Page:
The e-newsletter from the College of Arts and Letters
The e-newsletter from the College of Arts and Letters

A liberal arts education inspired an art history major to follow her passion — and be open to change

Senior Meg Burns says that the tagline to her experience at Notre Dame could be, “It’s OK to change your mind.” After three semesters majoring in biochemistry, Burns decided to follow her passion and major in art history. Then, during her junior year, she dramatically shifted the focus of her senior thesis after having completed research in Dublin. Looking back, Burns said these moments became valuable learning experiences themselves.
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A&L professor Ernest Morrell co-designs first AP Seminar on the African diaspora

Ernest Morrell, a professor of Africana studies and English, the Coyle Professor in Literacy Education, and director of the Center for Literacy Education at the University of Notre Dame, has collaborated with fellow subject experts to create the first capstone course on the African diaspora for AP Seminar high school teachers and students. The urgency of this new course, Morrell said, is in the vastly understudied size, impact, growth, and value of the African diaspora as a site of study and engagement for young people.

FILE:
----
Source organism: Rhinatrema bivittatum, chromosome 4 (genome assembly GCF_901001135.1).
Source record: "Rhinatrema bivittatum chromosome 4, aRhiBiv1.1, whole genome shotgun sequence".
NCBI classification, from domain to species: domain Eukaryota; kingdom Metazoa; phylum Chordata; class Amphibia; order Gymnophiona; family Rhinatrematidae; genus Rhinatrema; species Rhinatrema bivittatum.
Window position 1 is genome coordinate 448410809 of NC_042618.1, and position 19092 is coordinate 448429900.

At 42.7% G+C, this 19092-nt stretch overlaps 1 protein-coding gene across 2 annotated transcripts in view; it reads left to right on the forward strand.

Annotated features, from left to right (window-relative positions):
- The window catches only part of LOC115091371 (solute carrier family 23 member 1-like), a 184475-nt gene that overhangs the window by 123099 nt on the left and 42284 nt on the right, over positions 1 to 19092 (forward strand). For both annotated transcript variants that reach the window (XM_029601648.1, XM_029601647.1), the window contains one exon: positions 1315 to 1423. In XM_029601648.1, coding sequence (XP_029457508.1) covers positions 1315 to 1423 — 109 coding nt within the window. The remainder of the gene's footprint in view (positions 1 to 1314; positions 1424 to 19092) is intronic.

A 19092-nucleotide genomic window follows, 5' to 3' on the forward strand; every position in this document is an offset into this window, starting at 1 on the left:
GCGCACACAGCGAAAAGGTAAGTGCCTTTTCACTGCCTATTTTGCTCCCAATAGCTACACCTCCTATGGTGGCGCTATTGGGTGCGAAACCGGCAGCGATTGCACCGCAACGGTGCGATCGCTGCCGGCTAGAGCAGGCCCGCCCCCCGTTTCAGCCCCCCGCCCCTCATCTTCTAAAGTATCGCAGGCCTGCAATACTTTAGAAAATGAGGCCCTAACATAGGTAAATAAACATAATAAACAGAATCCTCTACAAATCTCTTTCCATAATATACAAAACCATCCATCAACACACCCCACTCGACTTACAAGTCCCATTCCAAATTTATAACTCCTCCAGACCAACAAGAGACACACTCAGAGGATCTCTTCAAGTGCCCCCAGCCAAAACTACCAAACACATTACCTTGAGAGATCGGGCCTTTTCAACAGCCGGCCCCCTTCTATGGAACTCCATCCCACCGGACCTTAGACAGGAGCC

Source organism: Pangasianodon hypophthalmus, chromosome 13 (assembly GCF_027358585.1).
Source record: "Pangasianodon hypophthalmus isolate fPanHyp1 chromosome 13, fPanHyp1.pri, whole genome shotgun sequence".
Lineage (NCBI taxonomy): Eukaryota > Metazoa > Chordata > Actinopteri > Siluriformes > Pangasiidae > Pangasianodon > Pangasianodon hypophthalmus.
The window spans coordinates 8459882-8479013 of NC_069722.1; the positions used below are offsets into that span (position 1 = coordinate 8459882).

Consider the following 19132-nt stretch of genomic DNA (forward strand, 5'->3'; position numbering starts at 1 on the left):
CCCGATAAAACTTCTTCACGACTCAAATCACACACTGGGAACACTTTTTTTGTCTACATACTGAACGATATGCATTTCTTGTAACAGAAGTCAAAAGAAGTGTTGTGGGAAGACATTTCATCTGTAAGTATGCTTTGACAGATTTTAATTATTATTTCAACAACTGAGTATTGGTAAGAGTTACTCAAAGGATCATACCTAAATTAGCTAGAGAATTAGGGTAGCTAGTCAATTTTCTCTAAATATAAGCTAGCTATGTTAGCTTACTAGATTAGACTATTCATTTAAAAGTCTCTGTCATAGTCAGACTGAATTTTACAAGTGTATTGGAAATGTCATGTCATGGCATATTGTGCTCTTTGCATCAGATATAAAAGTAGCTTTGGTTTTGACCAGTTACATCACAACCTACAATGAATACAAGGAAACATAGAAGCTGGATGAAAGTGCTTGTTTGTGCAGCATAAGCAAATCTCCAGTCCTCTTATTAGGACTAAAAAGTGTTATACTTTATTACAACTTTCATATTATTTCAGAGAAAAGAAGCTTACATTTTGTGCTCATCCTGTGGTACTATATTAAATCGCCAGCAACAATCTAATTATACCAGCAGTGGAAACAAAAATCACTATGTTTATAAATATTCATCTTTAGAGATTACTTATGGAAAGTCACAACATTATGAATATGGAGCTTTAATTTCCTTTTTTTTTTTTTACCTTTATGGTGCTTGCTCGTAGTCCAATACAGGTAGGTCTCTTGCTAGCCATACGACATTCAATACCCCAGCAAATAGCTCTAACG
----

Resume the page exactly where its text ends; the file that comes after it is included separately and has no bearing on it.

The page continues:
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With NEH grant, Glynn co-director and philosopher plans conference on impact of John Rawls

John Rawls’ work A Theory of Justice has had a lasting and far-reaching influence on the fields of economics, political science, philosophy, and law — and nearly 50 years after its publication, it remains one of the greatest works of political philosophy ever produced, said Paul Weithman, the Glynn Family Honors Professor of Philosophy. With funding from a Collaborative Research Grant from the National Endowment for the Humanities, Weithman is planning a conference commemorating the 50th anniversary of the book’s publication in September 2021.
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Video: Sociologist Dana Moss on authoritarian regimes, transnational repression, and protests

Dana Moss is an assistant professor of sociology at Notre Dame whose research interests include collective behavior and social movements, global and transnational sociology, international migration, and political sociology. She's currently working on a book project on the “Arab Spring abroad” — how Libyan, Yemeni, and Syrian communities around the world mobilized to support the Arab Spring revolutions that were happening in their home countries. She also developed a theory of transnational repression on how regimes constrain and pressure their diasporas.
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From here to there: Notre Dame mentorship program inspires underrepresented students to pursue careers in higher education